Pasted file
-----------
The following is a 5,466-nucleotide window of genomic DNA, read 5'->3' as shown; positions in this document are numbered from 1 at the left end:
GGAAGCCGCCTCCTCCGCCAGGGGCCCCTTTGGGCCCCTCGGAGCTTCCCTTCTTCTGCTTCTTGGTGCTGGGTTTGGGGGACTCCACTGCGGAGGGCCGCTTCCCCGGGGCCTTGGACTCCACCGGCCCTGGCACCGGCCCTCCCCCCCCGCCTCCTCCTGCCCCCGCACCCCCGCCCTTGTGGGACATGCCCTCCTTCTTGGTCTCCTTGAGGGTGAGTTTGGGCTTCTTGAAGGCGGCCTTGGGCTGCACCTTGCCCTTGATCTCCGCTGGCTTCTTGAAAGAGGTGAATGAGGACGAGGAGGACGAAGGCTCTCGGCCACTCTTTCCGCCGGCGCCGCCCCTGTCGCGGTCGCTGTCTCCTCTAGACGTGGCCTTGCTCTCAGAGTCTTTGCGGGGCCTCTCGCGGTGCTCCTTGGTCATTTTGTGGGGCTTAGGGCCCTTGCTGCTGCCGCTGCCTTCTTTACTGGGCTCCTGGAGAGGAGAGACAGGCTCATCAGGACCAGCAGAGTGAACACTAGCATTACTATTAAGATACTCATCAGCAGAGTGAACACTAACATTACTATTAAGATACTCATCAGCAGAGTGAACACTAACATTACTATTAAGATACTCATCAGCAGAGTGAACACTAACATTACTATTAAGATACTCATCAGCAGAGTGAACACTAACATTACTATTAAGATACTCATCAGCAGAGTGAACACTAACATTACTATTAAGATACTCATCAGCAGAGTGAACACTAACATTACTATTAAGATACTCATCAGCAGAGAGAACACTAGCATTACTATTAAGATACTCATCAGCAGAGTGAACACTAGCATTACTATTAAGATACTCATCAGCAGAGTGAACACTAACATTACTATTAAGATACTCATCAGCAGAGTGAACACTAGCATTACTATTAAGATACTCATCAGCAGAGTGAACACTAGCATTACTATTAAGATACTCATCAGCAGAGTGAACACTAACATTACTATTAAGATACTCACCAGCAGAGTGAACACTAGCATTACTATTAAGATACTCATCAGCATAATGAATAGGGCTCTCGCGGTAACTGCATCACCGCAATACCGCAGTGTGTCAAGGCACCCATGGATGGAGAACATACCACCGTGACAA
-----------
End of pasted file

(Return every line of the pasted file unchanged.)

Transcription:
The following is a 5,466-nucleotide window of genomic DNA, read 5'->3' as shown; positions in this document are numbered from 1 at the left end:
GGAAGCCGCCTCCTCCGCCAGGGGCCCCTTTGGGCCCCTCGGAGCTTCCCTTCTTCTGCTTCTTGGTGCTGGGTTTGGGGGACTCCACTGCGGAGGGCCGCTTCCCCGGGGCCTTGGACTCCACCGGCCCTGGCACCGGCCCTCCCCCCCCGCCTCCTCCTGCCCCCGCACCCCCGCCCTTGTGGGACATGCCCTCCTTCTTGGTCTCCTTGAGGGTGAGTTTGGGCTTCTTGAAGGCGGCCTTGGGCTGCACCTTGCCCTTGATCTCCGCTGGCTTCTTGAAAGAGGTGAATGAGGACGAGGAGGACGAAGGCTCTCGGCCACTCTTTCCGCCGGCGCCGCCCCTGTCGCGGTCGCTGTCTCCTCTAGACGTGGCCTTGCTCTCAGAGTCTTTGCGGGGCCTCTCGCGGTGCTCCTTGGTCATTTTGTGGGGCTTAGGGCCCTTGCTGCTGCCGCTGCCTTCTTTACTGGGCTCCTGGAGAGGAGAGACAGGCTCATCAGGACCAGCAGAGTGAACACTAGCATTACTATTAAGATACTCATCAGCAGAGTGAACACTAACATTACTATTAAGATACTCATCAGCAGAGTGAACACTAACATTACTATTAAGATACTCATCAGCAGAGTGAACACTAACATTACTATTAAGATACTCATCAGCAGAGTGAACACTAACATTACTATTAAGATACTCATCAGCAGAGTGAACACTAACATTACTATTAAGATACTCATCAGCAGAGTGAACACTAACATTACTATTAAGATACTCATCAGCAGAGAGAACACTAGCATTACTATTAAGATACTCATCAGCAGAGTGAACACTAGCATTACTATTAAGATACTCATCAGCAGAGTGAACACTAACATTACTATTAAGATACTCATCAGCAGAGTGAACACTAGCATTACTATTAAGATACTCATCAGCAGAGTGAACACTAGCATTACTATTAAGATACTCATCAGCAGAGTGAACACTAACATTACTATTAAGATACTCACCAGCAGAGTGAACACTAGCATTACTATTAAGATACTCATCAGCATAATGAATAGGGCTCTCGCGGTAACTGCATCACCGCAATACCGCAGTGTGTCAAGGCACCCATGGATGGAGAACATACCACCGTGACAA